Boobers are ubiquitous. From the bars lining South University Avenue to the paths criss-crossing the Diag, it is almost impossible to traverse the University of Michigan campus without seeing one of Boober Tours’ new electric-powered pedicabs zip past on the sidewalk, with the driver shouting, “Boober Tours! It’s the only way!” over blasting music.
“Boober” is a portmanteau of “bike” and “Uber” — the ride-sharing company. Since 2016, Boober Tours in Ann Arbor has provided community members with an alternative way to get around. The company currently has about 15 drivers who drive the pedicabs throughout the city.
But now, Kevin Spangler, founder of Boober Tours, is trying something new. In an interview with The Michigan Daily, Spangler said he wants to take his company to the next level by collaborating with local dispensaries around Ann Arbor.
“We’re also creating another way to arrange tours, which (we’re calling) ‘Doober’,” Spangler said. “So instead of Boober tours, it’s ‘Doober Tours’ because ‘doobies’ is a slang name for marijuana.”
Over the past year, Spangler has been partnering with Wacky Weed Tours, another tour service, to use Boober’s pedicabs and drivers to help visitors experience marijuana culture throughout Ann Arbor. Sarah O’Leary, founder of Wacky Weed Tours and a close friend of Spangler’s, said the tour has been a success due to Michigan’s low marijuana sales tax, which makes it cheaper for Boober passengers to sample a variety of marijuana products. She also touted the density of dispensaries downtown.
O’Leary said everyone in Ann Arbor recognizes Spangler and his Boobers. She said partnering with him was an obvious choice, and she jumped at the opportunity to be a part of his mission to entertain the Ann Arbor community.
“Everyone knows Kevin, and everyone should know Kevin,” O’Leary said. “He and I have similar reasons in terms of purpose. We both want to be successful entrepreneurs, and we want to build community, so we get along great.”
O’Leary said her tour takes participants to some of the oldest marijuana stores in Ann Arbor so they can learn about the history of the weed industry. These historical “high-lights” include Mission Ann Arbor, a dispensary located on South Main Street established in 2010 after Michigan legalized medical marijuana in 2008.
James Klotz, general manager of Mission Ann Arbor, said he loves when customers roll up on a Boober to shop at the store regardless of whether they are part of the Wacky Weed Tour. Klotz said he’s even started offering discounts for Boober riders to encourage his customers to take advantage of the pedicab transportation system.
“We created tickets to promote Boober,” Klotz said. “You can get a (Boober) over here to get a free pre-roll out of it. We feel like it was a good partnership because if people don’t have cars, they can get around through Boober, and that also adds a little bit of extra advertising for us.”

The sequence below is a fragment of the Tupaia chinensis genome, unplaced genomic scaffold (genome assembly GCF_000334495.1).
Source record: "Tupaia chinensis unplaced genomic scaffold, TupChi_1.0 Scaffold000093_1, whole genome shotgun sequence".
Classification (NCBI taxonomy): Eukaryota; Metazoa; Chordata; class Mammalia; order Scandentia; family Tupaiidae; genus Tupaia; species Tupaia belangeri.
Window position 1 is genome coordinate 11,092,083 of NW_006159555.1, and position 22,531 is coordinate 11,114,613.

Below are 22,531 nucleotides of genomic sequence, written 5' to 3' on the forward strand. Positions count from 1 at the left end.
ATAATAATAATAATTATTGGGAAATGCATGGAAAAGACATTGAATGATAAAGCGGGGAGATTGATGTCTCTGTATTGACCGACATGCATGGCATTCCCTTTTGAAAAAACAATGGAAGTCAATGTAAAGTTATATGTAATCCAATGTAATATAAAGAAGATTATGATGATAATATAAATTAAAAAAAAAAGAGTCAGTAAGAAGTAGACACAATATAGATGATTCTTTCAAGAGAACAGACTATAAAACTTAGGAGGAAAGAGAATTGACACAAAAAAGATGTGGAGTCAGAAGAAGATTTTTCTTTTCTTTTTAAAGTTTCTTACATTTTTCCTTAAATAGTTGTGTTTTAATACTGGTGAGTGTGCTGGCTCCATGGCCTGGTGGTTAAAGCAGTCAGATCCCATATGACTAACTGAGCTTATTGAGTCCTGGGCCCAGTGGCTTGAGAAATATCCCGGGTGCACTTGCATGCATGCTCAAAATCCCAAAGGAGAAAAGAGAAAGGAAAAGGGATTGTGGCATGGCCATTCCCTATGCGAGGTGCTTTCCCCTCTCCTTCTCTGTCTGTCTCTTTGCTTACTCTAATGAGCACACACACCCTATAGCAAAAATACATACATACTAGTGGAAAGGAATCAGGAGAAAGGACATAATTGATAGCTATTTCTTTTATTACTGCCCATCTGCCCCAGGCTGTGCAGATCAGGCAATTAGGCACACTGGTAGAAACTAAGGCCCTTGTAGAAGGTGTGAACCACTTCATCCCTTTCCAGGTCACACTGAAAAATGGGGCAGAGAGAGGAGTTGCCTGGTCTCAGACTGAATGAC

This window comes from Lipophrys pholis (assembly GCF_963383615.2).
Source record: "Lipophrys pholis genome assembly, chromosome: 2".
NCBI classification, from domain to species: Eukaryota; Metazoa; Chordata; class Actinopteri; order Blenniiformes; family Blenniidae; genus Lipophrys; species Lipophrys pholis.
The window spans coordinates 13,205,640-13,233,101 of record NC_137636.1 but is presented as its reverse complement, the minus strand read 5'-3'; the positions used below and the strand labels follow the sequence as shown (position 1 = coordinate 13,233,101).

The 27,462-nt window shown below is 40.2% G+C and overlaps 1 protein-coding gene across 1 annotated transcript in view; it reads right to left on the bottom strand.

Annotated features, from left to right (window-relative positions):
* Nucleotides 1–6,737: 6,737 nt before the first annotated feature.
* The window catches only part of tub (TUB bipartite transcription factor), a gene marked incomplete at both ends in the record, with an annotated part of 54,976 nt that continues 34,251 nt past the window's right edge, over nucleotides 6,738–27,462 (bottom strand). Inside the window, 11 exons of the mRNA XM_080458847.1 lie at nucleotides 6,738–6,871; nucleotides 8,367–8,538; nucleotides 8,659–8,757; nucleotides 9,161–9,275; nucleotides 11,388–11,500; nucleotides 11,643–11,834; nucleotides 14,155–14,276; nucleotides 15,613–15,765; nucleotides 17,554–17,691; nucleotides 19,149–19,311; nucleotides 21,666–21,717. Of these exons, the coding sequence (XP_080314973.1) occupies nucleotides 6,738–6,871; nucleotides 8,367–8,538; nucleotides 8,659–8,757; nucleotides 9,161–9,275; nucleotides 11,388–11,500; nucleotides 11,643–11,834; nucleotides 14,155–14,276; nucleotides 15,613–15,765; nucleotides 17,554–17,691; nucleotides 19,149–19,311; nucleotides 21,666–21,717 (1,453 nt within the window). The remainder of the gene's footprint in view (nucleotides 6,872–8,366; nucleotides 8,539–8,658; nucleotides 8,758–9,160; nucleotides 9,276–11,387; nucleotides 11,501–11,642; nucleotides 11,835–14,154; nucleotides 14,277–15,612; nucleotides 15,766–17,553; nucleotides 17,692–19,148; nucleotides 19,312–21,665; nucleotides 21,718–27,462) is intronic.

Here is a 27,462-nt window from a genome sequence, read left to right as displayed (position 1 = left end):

Though collaborating with businesses located downtown has been good for business so far, Spangler said he is also hoping to start working with dispensaries farther from the city center.
“We want to do ‘Doober tours’ outside of downtown because we’re getting new ad deals,” Spangler said. “Instead of moving to another city, I’m expanding our footprint to outer-town, and I’m trying to connect Westside Ann Arbor with Main Street and then, in the future, North Campus.”
Spangler’s vision to help connect different geographical parts of the Ann Arbor area resonated with JARS, a medical and recreational marijuana retailer that opened on the Packard/Platt strip in 2021. JARS is also partnering with Boober Tours, advertising on the pedicabs. In an interview with The Daily, JARS retail manager Katie Howe said advertising on the Boobers provided an effective way for JARS to promote their dispensary to college students who might not otherwise know about them.
“(Boober) provided some exciting brand exposure for us, being able to ride past big groups,” Howe said. “We are in the heart of the residential commercial space and we’re able to marry the two communities together. I like to think of us as a common meeting place, so we can really expand our reach with the help of (advertisements on the) Boober cabins.”
Spangler said he has been sober for years after having struggled with addiction earlier on in life. Though he doesn’t use their products, Spangler said he was still glad to partner with marijuana businesses since they are integral to the small business landscape in Ann Arbor. He also said he plans to use the additional profit these collaborations bring in to help fund his non-profit, “Royal Road,” which focuses on spreading Buddhist ideals related to moral teaching and forgiveness.
“(The business collaborations) are instrumental in helping me save the money,” Spangler said. “My goal is to teach people how to forgive.”
Daily Staff Reporter Chen Lyu can be reached at firstname.lastname@example.org.